blog newsletter example

IV. Write an engaging subject line

Subject lines are crucial for getting your contacts to open your email—no matter how good your email is, it’d go to waste if your contacts don’t open it.

It also helps to utilize the pre-headers or preview text—this is the short summary text that sits under the subject line when an email is viewed in the inbox. This gives your contacts an idea of what to expect from your email.

The optimal length for subject lines and preview text is different across platforms. You want to make sure that all audiences see your most important words. Sometimes you can guarantee this by putting them first; otherwise, it’s best to...

V. Test emails! (Quality Check)

It’s best to try and send your email to yourself or to some of your colleagues to check if there are any errors that might turn-off your contacts. Make sure to watch out for spam trigger words, which would keep your email from reaching your contact’s inbox. Also check grammar, spacing, and if all links are working.

It would also help to view your email using various programs, services, and devices to see if these have any effect on the layout of the email. An example of this is shown below. The first image is a screenshot of a monthly blog newsletter in desktop view and the second image is a screenshot of the same email viewed in a mobile device. While the mobile version is still readable, it would be better if it had been layed out to require less zooming and scrolling.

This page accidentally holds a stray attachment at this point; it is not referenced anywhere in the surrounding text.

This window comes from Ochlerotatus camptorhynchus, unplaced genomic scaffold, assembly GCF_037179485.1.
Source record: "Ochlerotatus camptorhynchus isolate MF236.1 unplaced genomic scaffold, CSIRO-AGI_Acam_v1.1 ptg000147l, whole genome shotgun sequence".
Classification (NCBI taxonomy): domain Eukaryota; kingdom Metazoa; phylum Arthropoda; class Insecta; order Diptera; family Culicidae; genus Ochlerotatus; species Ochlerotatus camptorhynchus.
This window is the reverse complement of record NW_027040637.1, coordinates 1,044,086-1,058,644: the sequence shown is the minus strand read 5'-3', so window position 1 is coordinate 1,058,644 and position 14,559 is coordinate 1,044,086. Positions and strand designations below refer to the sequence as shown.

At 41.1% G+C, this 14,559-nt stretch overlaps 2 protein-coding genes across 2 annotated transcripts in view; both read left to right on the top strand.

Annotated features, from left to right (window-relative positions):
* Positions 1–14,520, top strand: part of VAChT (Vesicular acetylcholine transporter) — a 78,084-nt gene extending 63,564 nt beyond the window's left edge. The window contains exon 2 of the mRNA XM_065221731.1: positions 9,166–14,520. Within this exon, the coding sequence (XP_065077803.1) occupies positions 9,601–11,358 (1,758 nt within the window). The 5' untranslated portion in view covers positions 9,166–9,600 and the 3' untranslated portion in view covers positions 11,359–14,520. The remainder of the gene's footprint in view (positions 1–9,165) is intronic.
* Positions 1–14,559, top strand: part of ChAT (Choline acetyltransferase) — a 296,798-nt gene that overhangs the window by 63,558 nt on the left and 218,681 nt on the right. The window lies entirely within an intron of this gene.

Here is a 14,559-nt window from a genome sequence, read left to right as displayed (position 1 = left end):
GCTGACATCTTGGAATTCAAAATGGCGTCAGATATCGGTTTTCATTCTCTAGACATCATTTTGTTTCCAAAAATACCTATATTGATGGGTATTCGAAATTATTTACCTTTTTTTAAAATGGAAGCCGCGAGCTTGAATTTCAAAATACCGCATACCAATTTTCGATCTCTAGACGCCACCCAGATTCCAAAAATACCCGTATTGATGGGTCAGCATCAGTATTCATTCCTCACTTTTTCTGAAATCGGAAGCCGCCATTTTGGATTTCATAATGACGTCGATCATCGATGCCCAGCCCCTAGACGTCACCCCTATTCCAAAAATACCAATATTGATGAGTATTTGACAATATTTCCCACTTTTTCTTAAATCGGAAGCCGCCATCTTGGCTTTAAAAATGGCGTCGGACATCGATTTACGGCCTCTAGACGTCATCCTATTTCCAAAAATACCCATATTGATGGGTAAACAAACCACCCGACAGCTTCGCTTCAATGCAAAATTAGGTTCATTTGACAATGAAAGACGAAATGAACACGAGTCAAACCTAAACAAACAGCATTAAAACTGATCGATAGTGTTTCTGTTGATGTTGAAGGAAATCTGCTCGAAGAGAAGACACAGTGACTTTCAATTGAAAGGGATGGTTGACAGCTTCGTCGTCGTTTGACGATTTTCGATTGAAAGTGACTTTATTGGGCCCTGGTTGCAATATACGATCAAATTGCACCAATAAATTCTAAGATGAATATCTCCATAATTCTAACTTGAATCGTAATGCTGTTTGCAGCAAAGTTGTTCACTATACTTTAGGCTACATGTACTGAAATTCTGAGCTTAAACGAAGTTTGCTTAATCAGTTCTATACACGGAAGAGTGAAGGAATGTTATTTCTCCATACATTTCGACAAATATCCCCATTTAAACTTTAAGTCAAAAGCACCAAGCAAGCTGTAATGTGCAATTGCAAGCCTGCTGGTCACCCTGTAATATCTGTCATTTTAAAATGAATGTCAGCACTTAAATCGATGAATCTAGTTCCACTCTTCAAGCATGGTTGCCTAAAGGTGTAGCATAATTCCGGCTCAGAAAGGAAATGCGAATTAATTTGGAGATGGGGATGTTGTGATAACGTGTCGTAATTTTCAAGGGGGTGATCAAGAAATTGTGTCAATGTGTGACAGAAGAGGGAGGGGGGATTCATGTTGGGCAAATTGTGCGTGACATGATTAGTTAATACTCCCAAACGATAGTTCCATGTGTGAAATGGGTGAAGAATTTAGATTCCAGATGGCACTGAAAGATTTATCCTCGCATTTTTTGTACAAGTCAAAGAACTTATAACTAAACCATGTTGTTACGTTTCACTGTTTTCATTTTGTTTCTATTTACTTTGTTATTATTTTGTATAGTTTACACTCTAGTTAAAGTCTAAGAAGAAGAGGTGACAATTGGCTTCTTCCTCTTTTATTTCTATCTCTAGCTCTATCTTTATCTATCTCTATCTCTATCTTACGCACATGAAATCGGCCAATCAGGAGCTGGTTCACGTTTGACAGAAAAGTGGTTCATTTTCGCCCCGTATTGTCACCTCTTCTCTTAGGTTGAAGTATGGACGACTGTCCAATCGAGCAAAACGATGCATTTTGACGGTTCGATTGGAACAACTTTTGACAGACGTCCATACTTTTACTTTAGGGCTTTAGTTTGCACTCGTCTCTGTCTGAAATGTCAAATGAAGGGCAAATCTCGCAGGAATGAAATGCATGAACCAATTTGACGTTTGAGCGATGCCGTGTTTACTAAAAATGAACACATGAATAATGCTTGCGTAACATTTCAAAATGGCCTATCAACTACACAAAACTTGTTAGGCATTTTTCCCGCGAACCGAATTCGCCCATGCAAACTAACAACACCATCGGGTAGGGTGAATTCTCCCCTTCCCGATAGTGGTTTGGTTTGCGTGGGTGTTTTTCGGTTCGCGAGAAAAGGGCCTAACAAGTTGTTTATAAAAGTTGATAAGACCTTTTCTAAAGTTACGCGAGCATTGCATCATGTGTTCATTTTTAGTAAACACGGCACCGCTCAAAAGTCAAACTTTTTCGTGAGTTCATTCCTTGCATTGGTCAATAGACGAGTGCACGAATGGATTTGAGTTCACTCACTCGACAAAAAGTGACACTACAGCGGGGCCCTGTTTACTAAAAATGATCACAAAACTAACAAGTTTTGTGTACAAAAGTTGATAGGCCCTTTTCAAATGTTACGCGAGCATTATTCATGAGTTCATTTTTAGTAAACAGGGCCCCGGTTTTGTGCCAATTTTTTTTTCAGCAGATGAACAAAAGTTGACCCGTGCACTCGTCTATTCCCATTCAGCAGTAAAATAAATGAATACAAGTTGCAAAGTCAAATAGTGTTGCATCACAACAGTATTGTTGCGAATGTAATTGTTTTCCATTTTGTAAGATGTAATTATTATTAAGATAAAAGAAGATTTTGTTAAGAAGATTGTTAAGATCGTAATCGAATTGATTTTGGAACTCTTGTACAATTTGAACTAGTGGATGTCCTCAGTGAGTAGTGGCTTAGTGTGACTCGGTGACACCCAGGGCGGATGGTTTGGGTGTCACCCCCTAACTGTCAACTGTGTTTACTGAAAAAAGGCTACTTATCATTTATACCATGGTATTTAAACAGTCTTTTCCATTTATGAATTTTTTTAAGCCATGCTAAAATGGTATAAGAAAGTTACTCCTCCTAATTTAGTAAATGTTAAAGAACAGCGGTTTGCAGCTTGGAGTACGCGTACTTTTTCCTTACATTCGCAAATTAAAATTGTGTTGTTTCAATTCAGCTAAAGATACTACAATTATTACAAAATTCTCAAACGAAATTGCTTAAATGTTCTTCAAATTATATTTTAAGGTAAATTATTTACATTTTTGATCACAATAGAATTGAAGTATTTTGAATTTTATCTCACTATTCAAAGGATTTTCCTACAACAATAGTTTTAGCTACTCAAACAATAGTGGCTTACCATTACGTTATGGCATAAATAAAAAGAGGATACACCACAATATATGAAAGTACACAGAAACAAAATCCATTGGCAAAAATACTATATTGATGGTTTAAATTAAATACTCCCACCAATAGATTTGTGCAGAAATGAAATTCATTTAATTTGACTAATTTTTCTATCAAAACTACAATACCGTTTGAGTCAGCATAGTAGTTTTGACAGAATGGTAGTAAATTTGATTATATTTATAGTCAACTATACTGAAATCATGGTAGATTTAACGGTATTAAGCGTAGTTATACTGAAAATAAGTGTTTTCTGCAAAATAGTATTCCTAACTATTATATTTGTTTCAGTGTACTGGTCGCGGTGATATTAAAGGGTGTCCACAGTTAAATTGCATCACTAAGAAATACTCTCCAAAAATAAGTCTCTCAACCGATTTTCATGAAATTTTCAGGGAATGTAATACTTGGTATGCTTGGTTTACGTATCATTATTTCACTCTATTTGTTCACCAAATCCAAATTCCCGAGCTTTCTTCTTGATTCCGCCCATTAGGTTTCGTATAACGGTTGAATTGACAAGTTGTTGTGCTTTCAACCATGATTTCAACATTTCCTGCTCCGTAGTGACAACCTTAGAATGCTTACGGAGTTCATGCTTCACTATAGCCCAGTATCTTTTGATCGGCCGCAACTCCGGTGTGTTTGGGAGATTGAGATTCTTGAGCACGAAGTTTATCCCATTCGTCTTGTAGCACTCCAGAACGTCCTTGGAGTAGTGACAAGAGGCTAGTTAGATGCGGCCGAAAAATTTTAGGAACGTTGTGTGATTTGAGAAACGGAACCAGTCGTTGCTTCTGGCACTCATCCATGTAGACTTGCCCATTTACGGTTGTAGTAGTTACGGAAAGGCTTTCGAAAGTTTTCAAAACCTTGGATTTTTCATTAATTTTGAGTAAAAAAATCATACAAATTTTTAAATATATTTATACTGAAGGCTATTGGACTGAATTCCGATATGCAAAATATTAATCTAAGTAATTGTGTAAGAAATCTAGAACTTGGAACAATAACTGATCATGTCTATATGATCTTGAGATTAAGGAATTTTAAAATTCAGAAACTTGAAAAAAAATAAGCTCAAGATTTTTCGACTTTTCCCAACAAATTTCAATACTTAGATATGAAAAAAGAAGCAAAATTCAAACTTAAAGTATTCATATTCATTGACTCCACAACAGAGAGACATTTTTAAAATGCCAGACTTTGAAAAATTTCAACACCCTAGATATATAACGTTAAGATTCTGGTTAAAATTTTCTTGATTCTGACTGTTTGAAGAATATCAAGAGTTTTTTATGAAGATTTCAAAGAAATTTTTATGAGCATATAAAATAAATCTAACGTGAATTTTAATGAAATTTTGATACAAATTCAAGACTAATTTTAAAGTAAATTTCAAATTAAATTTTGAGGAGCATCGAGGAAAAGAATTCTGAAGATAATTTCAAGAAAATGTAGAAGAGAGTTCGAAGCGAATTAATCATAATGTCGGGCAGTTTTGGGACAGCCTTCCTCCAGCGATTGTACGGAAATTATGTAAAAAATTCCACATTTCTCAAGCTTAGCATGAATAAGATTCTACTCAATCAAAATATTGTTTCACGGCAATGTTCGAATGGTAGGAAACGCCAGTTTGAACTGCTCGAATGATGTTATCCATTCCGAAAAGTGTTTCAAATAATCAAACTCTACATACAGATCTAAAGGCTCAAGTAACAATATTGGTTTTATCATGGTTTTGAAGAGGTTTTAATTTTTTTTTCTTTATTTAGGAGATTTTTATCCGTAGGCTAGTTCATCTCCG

newsletter responsive design



























Desktop version (left) vs Mobile version (right)

VI. Send to your contact list

Again, it’s best to send your emails only to the audience relevant to the campaign. Sending to people for whom the content is irrelevant won’t do you any favours.

Also which days and what times your readers are most likely to open your email. It will help you to do some market research or A/B testing to help you gain valuable information for your future emails.

VII. Report, analyse and improve

Your email marketing campaign does not stop after you send out your email.
It’s valuable to monitor and take note of your email performance. These are some common KPIs:

  • Open Rate - Mostly reflects the effectivity of your  subject line.
  • Clickthrough Rate - Monitors the percentage of email recipients who clicked on one or more links within the email.
  • Conversion Rate - Shows how many customers clicked a link and completed the desired action (e.g. filling out a form or survey).
  • Bounce Rate - Shows how many emails were unsuccessfully delivered to the recipient’s inbox.
  • List Growth Rate - You can monitor how many contact were added to your contact list.
  • Overall ROI - The overall return on investment for your email campaigns.

Once you’ve answered this question analyze the metrics that you got and apply it to your next email.

As email marketing is a gradual process, surely you will find many ways to improve your email marketing  campaign. If you find this helpful, share us your story, or book a free consultation with us.

email marketing packages

Darwin Valmeo
Darwin Valmeo
Darwin Louisse S. Valmeo is an Inbound Marketing Associate at Straightarrow. He is a (day)dreamer who is often lost in his trail of thoughts. He loves visual arts and you’ll find most of his notebooks filled with doodles.